Hard-Hat ZonePlanet-building is like a giant snowball fight. The loser of the fight -- the body that gets pummeled the worst -- is the winner: It becomes the largest planet. Nowadays, the snowball fight is much less intense than it was during the turbulent youth of the solar system. But it is not over yet. The planets are still growing slowly as comets and meteoroids collide with them. Events such as the 1994 impact of Comet Shoemaker-Levy 9 into Jupiter remind us that the Under Construction signs in our solar system can't be taken down just yet. The snowball-fight metaphor is especially apt when you consider what comets actually are. In the 1950s, American astronomer Fred Whipple suggested that comets are dirty snowballs: clumps of ice mixed with interplanetary dust. His hypothesis was verified in 1986 when the European Space Agency's Giotto spacecraft flew within a few hundred kilometers of Halley's comet and took photographs of the actual dirty snowball, 15 kilometers (9 miles) long by 8 kilometers (5 miles) across.
For most of its orbit, a comet remains far from the Sun, little more than the dirty snowball that it is -- what is usually called a bare nucleus. Its glory days begin when the nucleus approaches the Sun and starts to feel the heat. Gases and dust start erupting in geysers reminiscent of Old Faithful at Yellowstone National Park. The gas and dust form a large cloud, called the coma, around the nucleus. This coma is what gives comets their fuzzy appearance. If the comet gets close enough to the Sun, radiation pressure from sunlight pushes some of the dust away from the Sun, creating a long tail of dust. The solar wind, a stream of charged subatomic particles from the Sun's surface, blows gas from the coma into a separate tail, known as either the ion, gas, or plasma tail.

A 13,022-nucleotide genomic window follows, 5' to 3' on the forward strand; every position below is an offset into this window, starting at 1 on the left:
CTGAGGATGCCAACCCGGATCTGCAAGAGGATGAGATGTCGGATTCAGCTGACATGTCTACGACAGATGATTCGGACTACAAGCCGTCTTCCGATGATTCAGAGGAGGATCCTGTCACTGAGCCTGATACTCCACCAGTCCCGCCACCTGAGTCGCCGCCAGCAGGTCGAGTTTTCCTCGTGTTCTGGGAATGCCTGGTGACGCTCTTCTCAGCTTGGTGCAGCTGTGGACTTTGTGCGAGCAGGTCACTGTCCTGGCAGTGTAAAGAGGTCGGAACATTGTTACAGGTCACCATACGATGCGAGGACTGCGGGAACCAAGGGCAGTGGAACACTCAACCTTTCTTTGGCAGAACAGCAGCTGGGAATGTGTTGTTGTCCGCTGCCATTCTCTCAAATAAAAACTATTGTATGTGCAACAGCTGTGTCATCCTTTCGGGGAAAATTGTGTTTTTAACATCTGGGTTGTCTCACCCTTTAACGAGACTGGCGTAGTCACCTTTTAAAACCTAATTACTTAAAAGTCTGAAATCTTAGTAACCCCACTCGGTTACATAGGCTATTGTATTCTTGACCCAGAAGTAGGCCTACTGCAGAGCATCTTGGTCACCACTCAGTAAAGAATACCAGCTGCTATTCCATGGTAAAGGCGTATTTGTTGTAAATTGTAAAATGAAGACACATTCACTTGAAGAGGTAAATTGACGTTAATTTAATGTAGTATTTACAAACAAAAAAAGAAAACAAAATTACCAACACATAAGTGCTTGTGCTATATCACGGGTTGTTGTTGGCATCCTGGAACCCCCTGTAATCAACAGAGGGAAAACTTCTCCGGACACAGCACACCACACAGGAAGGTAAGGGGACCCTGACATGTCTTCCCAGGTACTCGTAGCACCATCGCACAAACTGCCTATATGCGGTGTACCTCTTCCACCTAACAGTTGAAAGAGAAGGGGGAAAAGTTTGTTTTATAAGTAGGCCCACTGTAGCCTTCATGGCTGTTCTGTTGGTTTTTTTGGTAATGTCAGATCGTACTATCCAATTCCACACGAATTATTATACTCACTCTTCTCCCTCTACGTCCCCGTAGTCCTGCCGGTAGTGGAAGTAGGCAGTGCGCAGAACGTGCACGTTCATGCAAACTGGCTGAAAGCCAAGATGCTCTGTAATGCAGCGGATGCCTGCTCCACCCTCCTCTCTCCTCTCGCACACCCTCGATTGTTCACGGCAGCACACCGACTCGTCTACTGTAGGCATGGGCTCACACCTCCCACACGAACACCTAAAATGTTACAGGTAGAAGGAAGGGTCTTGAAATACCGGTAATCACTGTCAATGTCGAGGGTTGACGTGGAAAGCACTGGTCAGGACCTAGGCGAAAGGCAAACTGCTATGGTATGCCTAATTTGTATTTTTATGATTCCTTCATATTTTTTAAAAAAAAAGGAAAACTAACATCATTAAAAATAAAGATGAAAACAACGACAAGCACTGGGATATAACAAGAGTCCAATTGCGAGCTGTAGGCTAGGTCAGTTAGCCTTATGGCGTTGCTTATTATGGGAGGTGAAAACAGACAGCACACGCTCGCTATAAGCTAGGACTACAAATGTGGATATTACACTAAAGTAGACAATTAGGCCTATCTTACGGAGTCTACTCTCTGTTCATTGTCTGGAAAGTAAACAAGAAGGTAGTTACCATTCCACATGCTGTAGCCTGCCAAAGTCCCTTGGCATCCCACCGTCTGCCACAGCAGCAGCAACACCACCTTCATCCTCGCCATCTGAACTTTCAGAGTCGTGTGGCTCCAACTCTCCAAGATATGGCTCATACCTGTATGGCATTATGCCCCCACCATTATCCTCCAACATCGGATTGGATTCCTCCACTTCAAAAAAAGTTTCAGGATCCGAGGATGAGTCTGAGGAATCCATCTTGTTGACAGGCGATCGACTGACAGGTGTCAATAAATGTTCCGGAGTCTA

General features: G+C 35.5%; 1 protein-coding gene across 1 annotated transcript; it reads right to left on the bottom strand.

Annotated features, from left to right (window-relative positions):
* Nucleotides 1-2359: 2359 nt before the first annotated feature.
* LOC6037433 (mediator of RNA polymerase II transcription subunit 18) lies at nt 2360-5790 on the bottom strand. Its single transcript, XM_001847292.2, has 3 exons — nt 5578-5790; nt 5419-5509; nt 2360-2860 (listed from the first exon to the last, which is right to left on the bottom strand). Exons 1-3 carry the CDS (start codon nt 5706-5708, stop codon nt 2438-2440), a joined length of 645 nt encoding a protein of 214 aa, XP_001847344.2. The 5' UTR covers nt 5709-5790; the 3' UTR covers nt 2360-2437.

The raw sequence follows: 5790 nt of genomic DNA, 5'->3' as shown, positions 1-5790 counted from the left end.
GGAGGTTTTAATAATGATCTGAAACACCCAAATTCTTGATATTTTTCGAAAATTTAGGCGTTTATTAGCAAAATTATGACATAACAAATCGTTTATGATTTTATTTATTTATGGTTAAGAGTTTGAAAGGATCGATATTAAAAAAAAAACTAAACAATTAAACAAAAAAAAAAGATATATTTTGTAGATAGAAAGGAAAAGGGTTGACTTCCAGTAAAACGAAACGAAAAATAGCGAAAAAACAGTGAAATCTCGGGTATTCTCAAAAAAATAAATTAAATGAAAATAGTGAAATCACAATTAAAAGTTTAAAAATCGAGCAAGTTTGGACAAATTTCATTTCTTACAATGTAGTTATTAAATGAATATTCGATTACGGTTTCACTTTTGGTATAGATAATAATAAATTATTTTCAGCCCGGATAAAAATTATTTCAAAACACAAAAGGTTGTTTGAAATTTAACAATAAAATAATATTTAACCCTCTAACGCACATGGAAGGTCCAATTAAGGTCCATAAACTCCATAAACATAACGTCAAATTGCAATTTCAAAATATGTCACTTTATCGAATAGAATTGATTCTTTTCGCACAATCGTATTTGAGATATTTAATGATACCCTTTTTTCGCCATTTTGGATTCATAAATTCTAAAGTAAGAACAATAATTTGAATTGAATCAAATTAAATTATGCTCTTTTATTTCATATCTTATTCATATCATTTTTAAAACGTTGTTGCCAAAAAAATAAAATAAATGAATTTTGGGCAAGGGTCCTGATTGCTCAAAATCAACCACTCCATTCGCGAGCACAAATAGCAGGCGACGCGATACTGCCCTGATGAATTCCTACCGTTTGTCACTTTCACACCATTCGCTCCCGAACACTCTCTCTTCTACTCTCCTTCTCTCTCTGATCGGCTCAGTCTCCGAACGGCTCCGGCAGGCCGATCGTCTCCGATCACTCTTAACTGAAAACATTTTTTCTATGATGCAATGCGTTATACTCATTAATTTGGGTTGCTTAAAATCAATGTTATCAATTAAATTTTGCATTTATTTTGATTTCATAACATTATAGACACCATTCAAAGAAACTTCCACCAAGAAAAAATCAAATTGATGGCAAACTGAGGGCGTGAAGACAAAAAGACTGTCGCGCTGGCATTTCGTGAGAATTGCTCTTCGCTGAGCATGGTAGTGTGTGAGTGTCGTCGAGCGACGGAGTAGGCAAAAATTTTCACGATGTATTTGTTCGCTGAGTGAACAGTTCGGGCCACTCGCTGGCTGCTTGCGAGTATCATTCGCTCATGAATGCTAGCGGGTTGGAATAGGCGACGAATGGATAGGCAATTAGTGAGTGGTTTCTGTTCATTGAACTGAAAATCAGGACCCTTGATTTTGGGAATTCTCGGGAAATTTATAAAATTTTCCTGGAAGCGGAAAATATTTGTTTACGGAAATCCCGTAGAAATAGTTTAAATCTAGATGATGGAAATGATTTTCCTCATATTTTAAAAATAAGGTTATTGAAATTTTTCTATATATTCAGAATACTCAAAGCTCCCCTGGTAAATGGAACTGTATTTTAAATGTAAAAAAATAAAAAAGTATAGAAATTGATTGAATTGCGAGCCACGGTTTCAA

These processes are most active when a comet is closest to the Sun, near what is called the perihelion -- Latin for "near Sun" -- point of its orbit. As the comet swooshes around the Sun and begins to recede, its activity decreases. The geysers blow their last gust; the coma disperses into space; and the comet is once again a bare, unloved, dirty snowball, until such time as it approaches the Sun on its next go-around.